If you set the segment alignment to PAGE, align 64 *is* allowed.



_DATA$1 SEGMENT PAGE
blah db 30h
ALIGN 64
blah2 db 40h
_DATA$1 ENDS


blah2 will be 64-byte aligned. The same probably works for _CODE..

Thomas
Posted on 2002-04-01 07:13:01 by Thomas

That is probably due because of the (documented) fact that the cost of the RET is automatically (and intentionally) removed by the routine. So profiling a routine that just RET results in 0 cycles. One or two NOP plus a RET result in 1 cycle, etc..

As Microsoft would say, "that is a feature, not a bug".. but this time it's true. ;)
I'm not communicating effectively sorry.

I just ran xor eax,eax/xor edx,edx (pairing) & THAT'S what gave me 0 cycles. Also testing further I added another xor eax,eax & got what appeared to be a 64bit -1 back. Me scratches my head b/c we're going back in time.

So:
0 cycles for xor eax,eax
0 cycles for xor eax,eax/ xor edx,edx
-1 cycles for xor e?x,e?x * 3
1 cycle for the exchange test
mult test was 32 cycles

Again, I like the routine & will be using it a lot so let me look into it more when I get home. This could be a Mutant problem or a masm vs nasm problem but having you try & debug remotely is pointless & I'm not here to hurl slings & arrows.

Now to google up a nasm assembler for win.
Posted on 2002-04-01 10:03:04 by Mutant Slime
Maybe...
MyAlign64 MACRO

local BB

BB = 64 - ($ MOD 64)
repeat BB
nop
endm
endm
Posted on 2002-04-01 10:41:19 by bitRAKE
I think, you would get error using the macro.
At least I tried to do it sometime ago and got error I tried now your macro and got the error too.
I use a little bit different method wich include yours one.
In module were data or code appears first time for some section
I use lbl just after section derective for example
.data
somedata db ..
(or may be to use startdata equ somedata but it didn't work when I tried)
...
In macro then:
MyAlign64 MACRO
local BB
BB = 64 - (relate MOD 64)
repeat BB
nop
endm
endm
before using macro I every time put
relate = $-somedata
MyAling64

with relative things masm understood difference of them but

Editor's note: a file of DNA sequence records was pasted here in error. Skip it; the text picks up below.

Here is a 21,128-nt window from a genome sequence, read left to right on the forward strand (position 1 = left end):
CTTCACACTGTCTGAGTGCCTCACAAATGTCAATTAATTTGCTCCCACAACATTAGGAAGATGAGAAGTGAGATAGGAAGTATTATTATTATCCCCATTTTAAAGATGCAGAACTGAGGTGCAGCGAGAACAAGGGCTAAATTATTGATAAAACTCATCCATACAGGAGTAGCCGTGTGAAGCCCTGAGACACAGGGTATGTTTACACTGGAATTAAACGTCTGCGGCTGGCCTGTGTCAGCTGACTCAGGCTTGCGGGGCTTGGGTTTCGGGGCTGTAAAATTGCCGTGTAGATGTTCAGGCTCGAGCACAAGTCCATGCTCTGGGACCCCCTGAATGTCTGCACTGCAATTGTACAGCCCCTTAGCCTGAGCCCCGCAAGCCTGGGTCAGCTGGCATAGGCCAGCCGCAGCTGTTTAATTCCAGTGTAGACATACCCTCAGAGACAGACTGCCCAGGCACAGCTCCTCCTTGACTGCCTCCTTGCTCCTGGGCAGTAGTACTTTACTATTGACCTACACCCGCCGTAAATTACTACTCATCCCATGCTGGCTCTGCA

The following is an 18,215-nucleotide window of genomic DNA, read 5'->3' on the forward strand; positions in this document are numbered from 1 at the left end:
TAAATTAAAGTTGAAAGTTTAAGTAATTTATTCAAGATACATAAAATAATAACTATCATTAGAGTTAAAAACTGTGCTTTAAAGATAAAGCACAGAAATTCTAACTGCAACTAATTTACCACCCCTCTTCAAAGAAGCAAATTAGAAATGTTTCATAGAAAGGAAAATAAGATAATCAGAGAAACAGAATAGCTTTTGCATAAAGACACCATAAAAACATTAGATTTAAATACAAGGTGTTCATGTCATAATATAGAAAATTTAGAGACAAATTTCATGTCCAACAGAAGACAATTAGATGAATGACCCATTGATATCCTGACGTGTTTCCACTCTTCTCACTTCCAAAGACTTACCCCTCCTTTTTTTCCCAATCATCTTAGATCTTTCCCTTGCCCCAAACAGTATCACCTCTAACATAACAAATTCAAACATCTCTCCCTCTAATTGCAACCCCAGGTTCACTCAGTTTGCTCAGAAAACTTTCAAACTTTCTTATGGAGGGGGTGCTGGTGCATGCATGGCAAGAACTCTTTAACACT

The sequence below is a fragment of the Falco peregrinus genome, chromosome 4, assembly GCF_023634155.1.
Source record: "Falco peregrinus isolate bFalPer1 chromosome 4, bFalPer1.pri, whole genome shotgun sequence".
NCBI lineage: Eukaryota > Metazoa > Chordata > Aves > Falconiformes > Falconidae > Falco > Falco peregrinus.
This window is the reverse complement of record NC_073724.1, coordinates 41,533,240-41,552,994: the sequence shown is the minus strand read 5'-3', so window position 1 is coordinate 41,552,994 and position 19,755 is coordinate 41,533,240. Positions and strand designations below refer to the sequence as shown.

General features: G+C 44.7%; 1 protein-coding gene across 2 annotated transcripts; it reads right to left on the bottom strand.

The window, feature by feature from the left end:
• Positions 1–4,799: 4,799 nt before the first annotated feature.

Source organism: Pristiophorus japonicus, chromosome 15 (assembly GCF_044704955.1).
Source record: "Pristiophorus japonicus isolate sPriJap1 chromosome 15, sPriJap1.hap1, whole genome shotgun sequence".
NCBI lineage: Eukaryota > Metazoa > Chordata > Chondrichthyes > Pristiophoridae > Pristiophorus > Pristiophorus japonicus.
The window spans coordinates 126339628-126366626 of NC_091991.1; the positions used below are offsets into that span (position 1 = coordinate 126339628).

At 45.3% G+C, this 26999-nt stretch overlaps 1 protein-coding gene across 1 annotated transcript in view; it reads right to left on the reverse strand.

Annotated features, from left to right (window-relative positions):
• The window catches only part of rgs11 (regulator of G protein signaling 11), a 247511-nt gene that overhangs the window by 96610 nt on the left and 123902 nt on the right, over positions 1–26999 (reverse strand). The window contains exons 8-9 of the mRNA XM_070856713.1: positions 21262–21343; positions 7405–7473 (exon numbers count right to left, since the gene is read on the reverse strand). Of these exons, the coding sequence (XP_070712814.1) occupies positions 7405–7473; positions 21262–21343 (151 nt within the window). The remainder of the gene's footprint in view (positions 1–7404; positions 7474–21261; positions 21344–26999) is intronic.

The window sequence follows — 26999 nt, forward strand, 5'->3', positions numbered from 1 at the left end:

says errors with different use.

I know it doesn't look very convinient but I failed to tell MASM it other way.
Posted on 2002-04-01 12:31:12 by The Svin
Instead of .code use this:


.486
.model flat,stdcall

.data
testdata db 4

_TEXT$1 SEGMENT PAGE

start:
mov eax, ecx
ALIGN 64
mov edx, eax

_TEXT$1 ENDS

end start


Works perfectly:


.00401000: 8BC1 mov eax,ecx
.00401002: 8DA42400000000 lea esp,[esp][000000000]
.00401009: 8DA42400000000 lea esp,[esp][000000000]
.00401010: 8DA42400000000 lea esp,[esp][000000000]
.00401017: 8DA42400000000 lea esp,[esp][000000000]
.0040101E: 8DA42400000000 lea esp,[esp][000000000]
.00401025: 8DA42400000000 lea esp,[esp][000000000]
.0040102C: 8DA42400000000 lea esp,[esp][000000000]
.00401033: 8DA42400000000 lea esp,[esp][000000000]
.0040103A: 8D9B00000000 lea ebx,[ebx][000000000]
.00401040: 8BD0 mov edx,eax
.00401042: 0000 add [eax],al
.00401044: 0000 add [eax],al
.00401046: 0000 add [eax],al
.00401048: 0000 add [eax],al
.0040104A: 0000 add [eax],al
.0040104C: 0000 add [eax],al
.0040104E: 0000 add [eax],al


Thomas
Posted on 2002-04-01 12:43:54 by Thomas
bitRake, I would change my example macro (and maybe thas you would want to change yours) to this logic
MyAlign64 MACRO
local BB
IF (relate MOD 64) GT 0 ;evoid 64 nops if aligned ;)
BB = 64 - (relate MOD 64)
repeat BB
nop
endm
endif
endm
Thomas, thanks to the tip.
Posted on 2002-04-01 13:19:47 by The Svin
Here is a modified MASM version of profile (based on Thomas' lead):

I added three macro's to it to help make the code more flexible between PARA alignment (default, max = 16 bytes) and PAGE alignment (265 bytes).

PROFILE_ALIGN_CODE used as .code
PROFILE_ENDS_CODE used as ".code ENDS"

PROFILE_ALIGN_BSS used as .data?
PROFILE_ENDS_BSS used as ".data? ENDS"

PROFILE_ALIGN_DATA used as .data
PROFILE_ENDS_DATA used as ".data ENDS"

I also used them within the Profile.inc code, so the alignment is now on 64 byte boundries for the .data? section as well as in the include code itself.

When profiling in masm you can also use them to have the "test procs" and all relivant data segments isiolated and scoped under this PAGE alignment.

Example:


.code
start:
invoke nseed, 1234565
nop
nop
nop
PROFILE simple_test
PrintDword PROFILECYCLES
PrintDword PROFILECYCLES+4

invoke nseed, 1234565
nop
PROFILE simple_test2
PrintDword PROFILECYCLES
PrintDword PROFILECYCLES+4

invoke ExitProcess,0

; Left out cause it has no profiling significance...
nseed proc TheSeed:DWORD
.data
nrandom_seed dd 12345678
.code
mov eax, TheSeed
mov nrandom_seed, eax
ret
nseed endp

[b]PROFILE_ALIGN_CODE[/b]
; -------------------------------------------
align 64
simple_test proc
invoke nrandom, 10
ret
simple_test endp

align 64
simple_test2 proc
...
simple_test2 endp

align 64
nrandom PROC base:DWORD
...
nrandom endp

align 64
mrandom PROC base:DWORD
...
mrandom endp

; -------------------------------------------
[b]PROFILE_ENDS_CODE[/b]